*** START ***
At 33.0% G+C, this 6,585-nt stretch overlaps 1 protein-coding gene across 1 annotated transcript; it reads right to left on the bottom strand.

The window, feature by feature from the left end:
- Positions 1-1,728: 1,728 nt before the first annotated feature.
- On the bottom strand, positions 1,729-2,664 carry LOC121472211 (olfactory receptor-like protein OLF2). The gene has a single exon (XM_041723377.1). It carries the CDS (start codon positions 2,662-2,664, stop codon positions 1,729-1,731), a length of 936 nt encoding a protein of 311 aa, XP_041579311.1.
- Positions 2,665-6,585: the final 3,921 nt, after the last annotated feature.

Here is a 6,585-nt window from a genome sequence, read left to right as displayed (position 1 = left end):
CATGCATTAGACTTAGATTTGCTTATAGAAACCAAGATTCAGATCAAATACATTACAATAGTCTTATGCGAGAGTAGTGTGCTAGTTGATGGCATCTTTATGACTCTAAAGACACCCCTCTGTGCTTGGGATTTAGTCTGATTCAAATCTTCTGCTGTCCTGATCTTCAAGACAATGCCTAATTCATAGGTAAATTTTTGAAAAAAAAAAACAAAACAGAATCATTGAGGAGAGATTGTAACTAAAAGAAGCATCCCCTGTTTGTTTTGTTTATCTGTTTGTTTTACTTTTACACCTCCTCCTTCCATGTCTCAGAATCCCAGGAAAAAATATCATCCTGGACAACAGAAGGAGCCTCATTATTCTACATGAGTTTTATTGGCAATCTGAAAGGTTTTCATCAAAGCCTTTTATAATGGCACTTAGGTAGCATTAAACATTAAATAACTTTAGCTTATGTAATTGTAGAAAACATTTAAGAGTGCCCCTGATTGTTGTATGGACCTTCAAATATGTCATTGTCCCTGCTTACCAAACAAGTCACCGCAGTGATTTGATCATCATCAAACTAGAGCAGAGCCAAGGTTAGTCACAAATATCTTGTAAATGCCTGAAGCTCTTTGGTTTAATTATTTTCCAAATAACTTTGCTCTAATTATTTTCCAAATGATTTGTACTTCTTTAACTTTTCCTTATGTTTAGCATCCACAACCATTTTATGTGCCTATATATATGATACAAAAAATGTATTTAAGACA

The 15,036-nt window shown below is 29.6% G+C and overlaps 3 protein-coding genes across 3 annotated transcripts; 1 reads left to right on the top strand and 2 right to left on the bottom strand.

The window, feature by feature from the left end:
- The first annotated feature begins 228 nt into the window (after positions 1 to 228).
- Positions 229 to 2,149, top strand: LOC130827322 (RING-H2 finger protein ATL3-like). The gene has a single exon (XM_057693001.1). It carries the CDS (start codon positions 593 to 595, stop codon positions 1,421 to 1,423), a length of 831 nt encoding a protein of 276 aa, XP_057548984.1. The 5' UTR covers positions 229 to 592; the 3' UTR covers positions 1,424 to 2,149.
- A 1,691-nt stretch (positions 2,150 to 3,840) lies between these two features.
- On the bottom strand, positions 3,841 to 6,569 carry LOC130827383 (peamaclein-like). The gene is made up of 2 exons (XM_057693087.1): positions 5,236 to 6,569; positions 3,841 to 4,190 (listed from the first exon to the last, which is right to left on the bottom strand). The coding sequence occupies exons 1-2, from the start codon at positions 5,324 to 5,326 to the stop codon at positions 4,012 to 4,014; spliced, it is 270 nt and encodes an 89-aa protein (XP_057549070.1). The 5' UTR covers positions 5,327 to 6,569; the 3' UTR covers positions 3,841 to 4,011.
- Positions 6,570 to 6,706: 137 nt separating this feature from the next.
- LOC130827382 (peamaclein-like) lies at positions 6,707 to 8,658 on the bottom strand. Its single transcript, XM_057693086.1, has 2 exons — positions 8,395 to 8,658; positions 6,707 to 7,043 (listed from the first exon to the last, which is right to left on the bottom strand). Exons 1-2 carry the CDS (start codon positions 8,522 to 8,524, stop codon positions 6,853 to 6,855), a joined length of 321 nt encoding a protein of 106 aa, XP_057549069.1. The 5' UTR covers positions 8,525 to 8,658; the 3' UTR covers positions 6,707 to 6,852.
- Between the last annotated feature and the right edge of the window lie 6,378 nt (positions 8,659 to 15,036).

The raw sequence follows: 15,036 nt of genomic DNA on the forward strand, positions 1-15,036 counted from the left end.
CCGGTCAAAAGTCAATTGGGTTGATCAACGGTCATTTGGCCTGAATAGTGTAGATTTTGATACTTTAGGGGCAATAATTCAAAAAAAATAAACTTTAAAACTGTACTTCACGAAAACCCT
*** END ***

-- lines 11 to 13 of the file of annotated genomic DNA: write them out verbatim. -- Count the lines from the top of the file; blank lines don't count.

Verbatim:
- Positions 229 to 2,149, top strand: LOC130827322 (RING-H2 finger protein ATL3-like). The gene has a single exon (XM_057693001.1). It carries the CDS (start codon positions 593 to 595, stop codon positions 1,421 to 1,423), a length of 831 nt encoding a protein of 276 aa, XP_057548984.1. The 5' UTR covers positions 229 to 592; the 3' UTR covers positions 1,424 to 2,149.
- A 1,691-nt stretch (positions 2,150 to 3,840) lies between these two features.
- On the bottom strand, positions 3,841 to 6,569 carry LOC130827383 (peamaclein-like). The gene is made up of 2 exons (XM_057693087.1): positions 5,236 to 6,569; positions 3,841 to 4,190 (listed from the first exon to the last, which is right to left on the bottom strand). The coding sequence occupies exons 1-2, from the start codon at positions 5,324 to 5,326 to the stop codon at positions 4,012 to 4,014; spliced, it is 270 nt and encodes an 89-aa protein (XP_057549070.1). The 5' UTR covers positions 5,327 to 6,569; the 3' UTR covers positions 3,841 to 4,011.